For all those times someone invites you to a party, a reading, an open mic, an after-work drink gathering, a screening of their film, etc., there is nothing more satisfying than, at long last, being able to say, “I’m going to be out of town that day.”
Never before had untraveled everyman Dermot been permitted the pleasure of asserting this. It was previously not within the realm possibility; he was always too poverty-stricken to go anywhere, living from paycheck to paycheck in that way all too specific to New York, though also applicable to any major metropolis.
But, at long last, he had managed to save some of his pittance to go to Greece, a country he felt embodied the true beginning of civilization–but he generally kept this to himself for fear of people calling him racist for not acknowledging Africa as the birthplace of humanity. In any case, Dermot’s job as an assistant to the editor-in-chief of a little-known lifestyle magazine called Chouette was finally going to prove fruitful in that he had planned to write off most of the expenses as part of “research” for the publication.
He would land in Athens, get the city element out of the way. It was also necessary, he felt, to pay his respect to this part of ancient history before diving right into the paradise aspect of things. From Athens, he would take a boat to Mykonos, where he would try his best not to become gay–but if it happened, who’s to say it wasn’t meant to be?
From Mykonos, he would go even further down, to Kos–still not quite as revered for its nightlife yet as the former. Then he would make the final roundabout shlep to Santorini, where he may or may not decide to abscond completely from everyday life by deliberately choosing to miss his flight, which had an infinitely long layover in Rome before making its way back to the city of New York.
Gorging on brantada each day at the moderately priced hotel where he was staying (he was of the Goldie Locks age where he was too old for hostels and not old enough for posher overnight setups), Dermot began to feel evermore liberated–responding less and less frequently to texts and emails, and even going so far as to refrain from posting any of the photos from his trip thus far.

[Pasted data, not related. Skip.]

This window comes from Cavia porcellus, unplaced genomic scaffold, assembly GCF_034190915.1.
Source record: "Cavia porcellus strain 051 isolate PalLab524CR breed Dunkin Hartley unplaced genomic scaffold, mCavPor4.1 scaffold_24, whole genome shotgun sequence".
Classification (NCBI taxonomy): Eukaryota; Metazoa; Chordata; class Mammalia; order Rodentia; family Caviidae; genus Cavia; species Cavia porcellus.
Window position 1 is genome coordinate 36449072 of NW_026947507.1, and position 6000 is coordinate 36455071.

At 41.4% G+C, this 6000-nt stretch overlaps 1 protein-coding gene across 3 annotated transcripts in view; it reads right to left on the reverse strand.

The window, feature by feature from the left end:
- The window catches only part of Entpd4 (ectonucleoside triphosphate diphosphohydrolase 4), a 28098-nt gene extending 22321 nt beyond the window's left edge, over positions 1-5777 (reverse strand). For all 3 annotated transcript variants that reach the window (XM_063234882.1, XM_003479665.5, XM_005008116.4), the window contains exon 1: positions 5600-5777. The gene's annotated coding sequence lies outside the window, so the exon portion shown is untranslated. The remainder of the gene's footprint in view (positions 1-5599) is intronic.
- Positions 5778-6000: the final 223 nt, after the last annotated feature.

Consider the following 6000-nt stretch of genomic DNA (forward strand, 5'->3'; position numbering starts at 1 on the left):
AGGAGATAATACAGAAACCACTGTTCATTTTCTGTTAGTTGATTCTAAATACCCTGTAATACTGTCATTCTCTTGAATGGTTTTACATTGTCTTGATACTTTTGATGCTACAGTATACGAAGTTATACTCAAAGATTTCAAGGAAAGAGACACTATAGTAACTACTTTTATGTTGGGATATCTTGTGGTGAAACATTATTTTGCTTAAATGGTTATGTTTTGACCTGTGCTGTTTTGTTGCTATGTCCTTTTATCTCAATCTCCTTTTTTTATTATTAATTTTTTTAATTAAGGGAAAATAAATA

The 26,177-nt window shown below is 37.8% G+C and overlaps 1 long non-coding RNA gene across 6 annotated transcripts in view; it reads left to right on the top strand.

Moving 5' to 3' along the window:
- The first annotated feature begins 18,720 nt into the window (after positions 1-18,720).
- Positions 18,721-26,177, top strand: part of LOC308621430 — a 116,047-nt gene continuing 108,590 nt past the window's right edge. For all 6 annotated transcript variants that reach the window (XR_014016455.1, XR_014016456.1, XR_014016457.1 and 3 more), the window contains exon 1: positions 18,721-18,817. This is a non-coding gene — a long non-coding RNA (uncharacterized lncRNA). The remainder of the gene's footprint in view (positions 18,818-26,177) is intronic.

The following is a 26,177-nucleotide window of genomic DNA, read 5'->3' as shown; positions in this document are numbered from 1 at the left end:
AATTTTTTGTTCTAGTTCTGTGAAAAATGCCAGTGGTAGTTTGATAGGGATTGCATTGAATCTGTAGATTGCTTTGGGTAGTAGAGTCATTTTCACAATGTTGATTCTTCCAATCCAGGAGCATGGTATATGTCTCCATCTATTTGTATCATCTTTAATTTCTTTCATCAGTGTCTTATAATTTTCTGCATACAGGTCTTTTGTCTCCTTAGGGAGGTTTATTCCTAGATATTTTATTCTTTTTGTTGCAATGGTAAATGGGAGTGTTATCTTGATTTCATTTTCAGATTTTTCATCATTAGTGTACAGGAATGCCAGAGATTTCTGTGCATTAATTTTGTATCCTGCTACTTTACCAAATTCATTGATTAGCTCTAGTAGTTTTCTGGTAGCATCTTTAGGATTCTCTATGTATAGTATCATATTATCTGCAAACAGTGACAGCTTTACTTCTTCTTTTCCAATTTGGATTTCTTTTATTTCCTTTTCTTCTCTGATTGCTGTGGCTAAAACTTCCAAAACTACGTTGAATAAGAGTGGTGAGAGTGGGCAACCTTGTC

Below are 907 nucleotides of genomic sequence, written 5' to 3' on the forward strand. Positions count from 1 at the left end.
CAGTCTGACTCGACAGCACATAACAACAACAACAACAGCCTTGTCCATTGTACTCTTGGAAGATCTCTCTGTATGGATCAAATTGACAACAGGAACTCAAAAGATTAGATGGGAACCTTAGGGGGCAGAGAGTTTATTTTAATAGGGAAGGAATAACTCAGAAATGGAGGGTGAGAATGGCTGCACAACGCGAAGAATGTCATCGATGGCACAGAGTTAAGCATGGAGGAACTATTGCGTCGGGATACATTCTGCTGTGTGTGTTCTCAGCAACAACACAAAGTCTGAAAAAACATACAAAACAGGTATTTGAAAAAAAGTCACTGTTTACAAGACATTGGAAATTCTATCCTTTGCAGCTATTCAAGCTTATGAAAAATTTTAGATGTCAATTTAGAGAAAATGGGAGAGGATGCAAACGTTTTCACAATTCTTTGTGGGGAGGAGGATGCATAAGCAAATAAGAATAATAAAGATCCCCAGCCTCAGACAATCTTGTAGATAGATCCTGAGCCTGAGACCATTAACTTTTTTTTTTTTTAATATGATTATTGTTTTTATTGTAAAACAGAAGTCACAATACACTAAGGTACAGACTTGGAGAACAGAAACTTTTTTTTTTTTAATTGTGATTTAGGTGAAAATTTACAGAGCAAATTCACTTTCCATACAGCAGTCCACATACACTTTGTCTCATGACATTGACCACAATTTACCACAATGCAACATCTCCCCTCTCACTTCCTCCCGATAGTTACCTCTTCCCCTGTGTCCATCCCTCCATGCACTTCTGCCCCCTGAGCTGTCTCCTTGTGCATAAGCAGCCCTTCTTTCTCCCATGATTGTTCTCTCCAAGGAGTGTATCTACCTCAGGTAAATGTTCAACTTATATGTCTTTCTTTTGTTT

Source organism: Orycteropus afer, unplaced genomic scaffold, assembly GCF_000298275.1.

The longer he stayed away, the more he unearthed how much bullshit it was to care about being a part of the civilization he had become so obsessed with impressing. He now saw the absurdity of his previous fixation on being relevant, noticed at a job and in a city where no one was ever going to, primarily because the denizens were never going to look up from their own ambitions and self-involvements. Who was it all about if it wasn’t about oneself?
Dermot was starting to see the answer, and it didn’t lie necessarily in human connections as we’ve been conditioned our whole lives to believe in a society that prides itself on not raising sociopaths. It was about places, impressions and wallowing in complete and utter loneliness. That’s what made a person stronger, indestructible.
As Dermot was floating in the Mediterranean thinking about his newfound philosophy on life (Greece brought out everyone’s inner philosopher, he surmised), he bumped into something–or rather, someone. She was Tempest, a name he still had trouble wrapping his head around when he looked back on their time together. She was, naturally, Australian; they were the only ones ever traveling, after all. And one of the few cultures that could withstand vacationing alone without becoming depressive about it.
With the exchange of one glance and the revelation that they both spoke English, Dermot and Tempest began an unforgettable leg of their tour, one that made each of them remember that yes, in fact, it was truly unbearable to be isolated and detached from human contact–what the fuck were they thinking trying to get by on their own? Incidentally, it was around this point in the journey that Dermot came across a book of Aristotelian aphorisms that included one in particular that just about smacked him right in the face: “Anyone who either cannot lead the common life, or is so self-sufficient as not to need to, and therefore does not partake of society, is either a beast or a god.”
He had encountered men on this voyage who truly believed they were the latter, that they had found the secret to avoiding the complications of work, a permanent residence and the burden of heteronormative relationships. And, for a split second, he was one of those men–without Tempest to remind him of the pleasures of the temporal. In his mind, she was Temporal Tempest, the girl who awakened within him the ability to feel again. She with her Margot Robbie aesthetic and stoic demeanor made him recall why he once strove to be a part of a collective.
Though he had already opted out of his flight roughly two weeks ago, and with it, his job (Americans have no damn understanding of a person’s need for a reprieve), Dermot was beginning to come to the conclusion that he needed to return. New York might not have been much to most people, but it was his home. When he asked Tempest if she wanted to get married and come with him, she declined. “I’ve got a bloke back at home, you see,” she finally admitted.
And even though he was just a fling for Tempest, she would always be much more to him, the defibrillator that shocked him back to a new state of elevated consciousness. There was no inculpability–no avoidance–in escaping from town, in running away. The dramas of being human inevitably persist in creeping back under the skin. Also, he was out of money and needed a new source of income. So maybe the lesson really is: even when you find yourself “immune” to the need for kinship, monetary pressures have a tendency to reel one back in to the world of parties, readings, open mics, after-work drink gatherings, screenings of films, etc.